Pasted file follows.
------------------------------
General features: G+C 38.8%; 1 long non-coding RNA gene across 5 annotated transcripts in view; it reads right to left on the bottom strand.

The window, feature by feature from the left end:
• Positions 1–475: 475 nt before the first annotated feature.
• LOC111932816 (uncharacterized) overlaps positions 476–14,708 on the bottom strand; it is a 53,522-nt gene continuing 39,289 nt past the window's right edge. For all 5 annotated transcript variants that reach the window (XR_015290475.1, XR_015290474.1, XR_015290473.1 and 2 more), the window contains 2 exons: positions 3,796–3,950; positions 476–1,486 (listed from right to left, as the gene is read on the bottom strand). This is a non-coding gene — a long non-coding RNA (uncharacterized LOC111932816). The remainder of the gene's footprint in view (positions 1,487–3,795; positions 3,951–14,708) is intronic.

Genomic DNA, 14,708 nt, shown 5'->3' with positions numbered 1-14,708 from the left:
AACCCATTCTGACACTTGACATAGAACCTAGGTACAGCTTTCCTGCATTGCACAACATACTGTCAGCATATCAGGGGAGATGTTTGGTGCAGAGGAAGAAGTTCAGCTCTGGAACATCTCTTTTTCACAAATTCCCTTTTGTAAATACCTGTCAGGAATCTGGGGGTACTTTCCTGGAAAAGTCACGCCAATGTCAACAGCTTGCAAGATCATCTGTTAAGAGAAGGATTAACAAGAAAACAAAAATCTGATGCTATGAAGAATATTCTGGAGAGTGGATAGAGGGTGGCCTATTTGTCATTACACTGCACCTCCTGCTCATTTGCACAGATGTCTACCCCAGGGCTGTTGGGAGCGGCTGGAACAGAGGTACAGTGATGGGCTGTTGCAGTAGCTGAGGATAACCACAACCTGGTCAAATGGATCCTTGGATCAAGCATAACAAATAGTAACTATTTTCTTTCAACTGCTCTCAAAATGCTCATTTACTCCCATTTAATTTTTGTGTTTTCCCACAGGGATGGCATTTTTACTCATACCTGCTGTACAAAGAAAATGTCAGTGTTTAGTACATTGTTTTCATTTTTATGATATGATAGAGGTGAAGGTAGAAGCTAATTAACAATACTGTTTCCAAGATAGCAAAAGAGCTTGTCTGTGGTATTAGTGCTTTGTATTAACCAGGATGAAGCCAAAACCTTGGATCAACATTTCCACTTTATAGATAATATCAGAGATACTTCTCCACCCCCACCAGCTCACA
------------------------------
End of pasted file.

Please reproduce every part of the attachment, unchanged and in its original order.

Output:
General features: G+C 38.8%; 1 long non-coding RNA gene across 5 annotated transcripts in view; it reads right to left on the bottom strand.

The window, feature by feature from the left end:
• Positions 1–475: 475 nt before the first annotated feature.
• LOC111932816 (uncharacterized) overlaps positions 476–14,708 on the bottom strand; it is a 53,522-nt gene continuing 39,289 nt past the window's right edge. For all 5 annotated transcript variants that reach the window (XR_015290475.1, XR_015290474.1, XR_015290473.1 and 2 more), the window contains 2 exons: positions 3,796–3,950; positions 476–1,486 (listed from right to left, as the gene is read on the bottom strand). This is a non-coding gene — a long non-coding RNA (uncharacterized LOC111932816). The remainder of the gene's footprint in view (positions 1,487–3,795; positions 3,951–14,708) is intronic.

Genomic DNA, 14,708 nt, shown 5'->3' with positions numbered 1-14,708 from the left:
AACCCATTCTGACACTTGACATAGAACCTAGGTACAGCTTTCCTGCATTGCACAACATACTGTCAGCATATCAGGGGAGATGTTTGGTGCAGAGGAAGAAGTTCAGCTCTGGAACATCTCTTTTTCACAAATTCCCTTTTGTAAATACCTGTCAGGAATCTGGGGGTACTTTCCTGGAAAAGTCACGCCAATGTCAACAGCTTGCAAGATCATCTGTTAAGAGAAGGATTAACAAGAAAACAAAAATCTGATGCTATGAAGAATATTCTGGAGAGTGGATAGAGGGTGGCCTATTTGTCATTACACTGCACCTCCTGCTCATTTGCACAGATGTCTACCCCAGGGCTGTTGGGAGCGGCTGGAACAGAGGTACAGTGATGGGCTGTTGCAGTAGCTGAGGATAACCACAACCTGGTCAAATGGATCCTTGGATCAAGCATAACAAATAGTAACTATTTTCTTTCAACTGCTCTCAAAATGCTCATTTACTCCCATTTAATTTTTGTGTTTTCCCACAGGGATGGCATTTTTACTCATACCTGCTGTACAAAGAAAATGTCAGTGTTTAGTACATTGTTTTCATTTTTATGATATGATAGAGGTGAAGGTAGAAGCTAATTAACAATACTGTTTCCAAGATAGCAAAAGAGCTTGTCTGTGGTATTAGTGCTTTGTATTAACCAGGATGAAGCCAAAACCTTGGATCAACATTTCCACTTTATAGATAATATCAGAGATACTTCTCCACCCCCACCAGCTCACA